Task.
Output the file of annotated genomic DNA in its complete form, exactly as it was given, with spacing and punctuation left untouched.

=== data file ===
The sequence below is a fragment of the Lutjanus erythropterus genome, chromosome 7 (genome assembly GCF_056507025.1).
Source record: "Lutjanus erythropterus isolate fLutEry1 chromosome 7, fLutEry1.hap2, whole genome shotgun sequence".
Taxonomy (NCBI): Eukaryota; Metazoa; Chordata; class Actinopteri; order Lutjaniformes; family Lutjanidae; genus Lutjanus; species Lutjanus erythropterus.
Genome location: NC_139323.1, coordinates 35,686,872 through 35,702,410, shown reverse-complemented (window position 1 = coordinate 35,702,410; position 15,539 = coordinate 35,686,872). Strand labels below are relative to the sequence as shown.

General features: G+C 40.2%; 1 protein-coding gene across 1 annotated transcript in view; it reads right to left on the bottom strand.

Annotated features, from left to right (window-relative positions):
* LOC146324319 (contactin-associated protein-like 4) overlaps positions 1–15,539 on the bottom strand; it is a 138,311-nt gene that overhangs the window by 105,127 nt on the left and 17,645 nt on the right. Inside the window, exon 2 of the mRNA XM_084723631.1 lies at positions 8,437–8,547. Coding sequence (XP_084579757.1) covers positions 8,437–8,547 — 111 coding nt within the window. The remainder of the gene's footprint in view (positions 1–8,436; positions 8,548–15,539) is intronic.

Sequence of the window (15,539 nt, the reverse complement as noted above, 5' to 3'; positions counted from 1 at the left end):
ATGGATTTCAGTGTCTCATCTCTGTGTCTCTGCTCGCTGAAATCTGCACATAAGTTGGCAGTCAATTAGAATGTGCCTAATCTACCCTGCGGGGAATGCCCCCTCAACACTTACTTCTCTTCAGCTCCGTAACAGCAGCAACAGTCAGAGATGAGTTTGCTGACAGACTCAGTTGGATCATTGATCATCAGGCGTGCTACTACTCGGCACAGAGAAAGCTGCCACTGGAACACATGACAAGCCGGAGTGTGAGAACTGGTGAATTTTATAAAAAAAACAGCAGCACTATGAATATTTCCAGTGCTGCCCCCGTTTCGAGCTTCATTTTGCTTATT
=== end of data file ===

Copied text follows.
The sequence below is a fragment of the Lutjanus erythropterus genome, chromosome 7 (genome assembly GCF_056507025.1).
Source record: "Lutjanus erythropterus isolate fLutEry1 chromosome 7, fLutEry1.hap2, whole genome shotgun sequence".
Taxonomy (NCBI): Eukaryota; Metazoa; Chordata; class Actinopteri; order Lutjaniformes; family Lutjanidae; genus Lutjanus; species Lutjanus erythropterus.
Genome location: NC_139323.1, coordinates 35,686,872 through 35,702,410, shown reverse-complemented (window position 1 = coordinate 35,702,410; position 15,539 = coordinate 35,686,872). Strand labels below are relative to the sequence as shown.

General features: G+C 40.2%; 1 protein-coding gene across 1 annotated transcript in view; it reads right to left on the bottom strand.

Annotated features, from left to right (window-relative positions):
* LOC146324319 (contactin-associated protein-like 4) overlaps positions 1–15,539 on the bottom strand; it is a 138,311-nt gene that overhangs the window by 105,127 nt on the left and 17,645 nt on the right. Inside the window, exon 2 of the mRNA XM_084723631.1 lies at positions 8,437–8,547. Coding sequence (XP_084579757.1) covers positions 8,437–8,547 — 111 coding nt within the window. The remainder of the gene's footprint in view (positions 1–8,436; positions 8,548–15,539) is intronic.

Sequence of the window (15,539 nt, the reverse complement as noted above, 5' to 3'; positions counted from 1 at the left end):
ATGGATTTCAGTGTCTCATCTCTGTGTCTCTGCTCGCTGAAATCTGCACATAAGTTGGCAGTCAATTAGAATGTGCCTAATCTACCCTGCGGGGAATGCCCCCTCAACACTTACTTCTCTTCAGCTCCGTAACAGCAGCAACAGTCAGAGATGAGTTTGCTGACAGACTCAGTTGGATCATTGATCATCAGGCGTGCTACTACTCGGCACAGAGAAAGCTGCCACTGGAACACATGACAAGCCGGAGTGTGAGAACTGGTGAATTTTATAAAAAAAACAGCAGCACTATGAATATTTCCAGTGCTGCCCCCGTTTCGAGCTTCATTTTGCTTATT